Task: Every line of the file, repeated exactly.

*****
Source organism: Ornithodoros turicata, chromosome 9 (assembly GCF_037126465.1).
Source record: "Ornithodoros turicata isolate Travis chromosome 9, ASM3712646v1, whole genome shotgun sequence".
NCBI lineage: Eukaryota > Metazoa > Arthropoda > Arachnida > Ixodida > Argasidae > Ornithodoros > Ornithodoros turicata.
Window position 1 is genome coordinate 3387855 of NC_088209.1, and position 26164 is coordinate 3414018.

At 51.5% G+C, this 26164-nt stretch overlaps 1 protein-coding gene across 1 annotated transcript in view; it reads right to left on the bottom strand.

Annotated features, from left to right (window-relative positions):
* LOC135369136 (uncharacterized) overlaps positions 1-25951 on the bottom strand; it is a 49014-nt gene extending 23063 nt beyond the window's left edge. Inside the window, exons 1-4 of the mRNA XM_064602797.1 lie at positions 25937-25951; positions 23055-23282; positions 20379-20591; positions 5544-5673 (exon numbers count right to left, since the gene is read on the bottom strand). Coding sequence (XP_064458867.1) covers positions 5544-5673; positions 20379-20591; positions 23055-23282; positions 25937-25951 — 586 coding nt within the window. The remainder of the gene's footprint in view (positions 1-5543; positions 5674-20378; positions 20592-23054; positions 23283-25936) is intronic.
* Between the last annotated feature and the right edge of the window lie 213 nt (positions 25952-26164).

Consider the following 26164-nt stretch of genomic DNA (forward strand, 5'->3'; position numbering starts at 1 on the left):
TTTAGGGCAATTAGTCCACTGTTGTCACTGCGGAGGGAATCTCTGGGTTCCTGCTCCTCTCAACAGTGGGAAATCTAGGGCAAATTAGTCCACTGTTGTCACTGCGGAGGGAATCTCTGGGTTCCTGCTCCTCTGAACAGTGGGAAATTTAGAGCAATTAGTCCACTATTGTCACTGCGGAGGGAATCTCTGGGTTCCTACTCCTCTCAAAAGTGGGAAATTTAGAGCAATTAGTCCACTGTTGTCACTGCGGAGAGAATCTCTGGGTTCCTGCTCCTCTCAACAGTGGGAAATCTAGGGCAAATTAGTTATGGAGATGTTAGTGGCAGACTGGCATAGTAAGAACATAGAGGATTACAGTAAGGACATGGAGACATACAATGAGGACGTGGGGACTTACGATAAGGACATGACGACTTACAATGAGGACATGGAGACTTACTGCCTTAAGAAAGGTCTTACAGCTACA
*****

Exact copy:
Source organism: Ornithodoros turicata, chromosome 9 (assembly GCF_037126465.1).
Source record: "Ornithodoros turicata isolate Travis chromosome 9, ASM3712646v1, whole genome shotgun sequence".
NCBI lineage: Eukaryota > Metazoa > Arthropoda > Arachnida > Ixodida > Argasidae > Ornithodoros > Ornithodoros turicata.
Window position 1 is genome coordinate 3387855 of NC_088209.1, and position 26164 is coordinate 3414018.

At 51.5% G+C, this 26164-nt stretch overlaps 1 protein-coding gene across 1 annotated transcript in view; it reads right to left on the bottom strand.

Annotated features, from left to right (window-relative positions):
* LOC135369136 (uncharacterized) overlaps positions 1-25951 on the bottom strand; it is a 49014-nt gene extending 23063 nt beyond the window's left edge. Inside the window, exons 1-4 of the mRNA XM_064602797.1 lie at positions 25937-25951; positions 23055-23282; positions 20379-20591; positions 5544-5673 (exon numbers count right to left, since the gene is read on the bottom strand). Coding sequence (XP_064458867.1) covers positions 5544-5673; positions 20379-20591; positions 23055-23282; positions 25937-25951 — 586 coding nt within the window. The remainder of the gene's footprint in view (positions 1-5543; positions 5674-20378; positions 20592-23054; positions 23283-25936) is intronic.
* Between the last annotated feature and the right edge of the window lie 213 nt (positions 25952-26164).

Consider the following 26164-nt stretch of genomic DNA (forward strand, 5'->3'; position numbering starts at 1 on the left):
TTTAGGGCAATTAGTCCACTGTTGTCACTGCGGAGGGAATCTCTGGGTTCCTGCTCCTCTCAACAGTGGGAAATCTAGGGCAAATTAGTCCACTGTTGTCACTGCGGAGGGAATCTCTGGGTTCCTGCTCCTCTGAACAGTGGGAAATTTAGAGCAATTAGTCCACTATTGTCACTGCGGAGGGAATCTCTGGGTTCCTACTCCTCTCAAAAGTGGGAAATTTAGAGCAATTAGTCCACTGTTGTCACTGCGGAGAGAATCTCTGGGTTCCTGCTCCTCTCAACAGTGGGAAATCTAGGGCAAATTAGTTATGGAGATGTTAGTGGCAGACTGGCATAGTAAGAACATAGAGGATTACAGTAAGGACATGGAGACATACAATGAGGACGTGGGGACTTACGATAAGGACATGACGACTTACAATGAGGACATGGAGACTTACTGCCTTAAGAAAGGTCTTACAGCTACA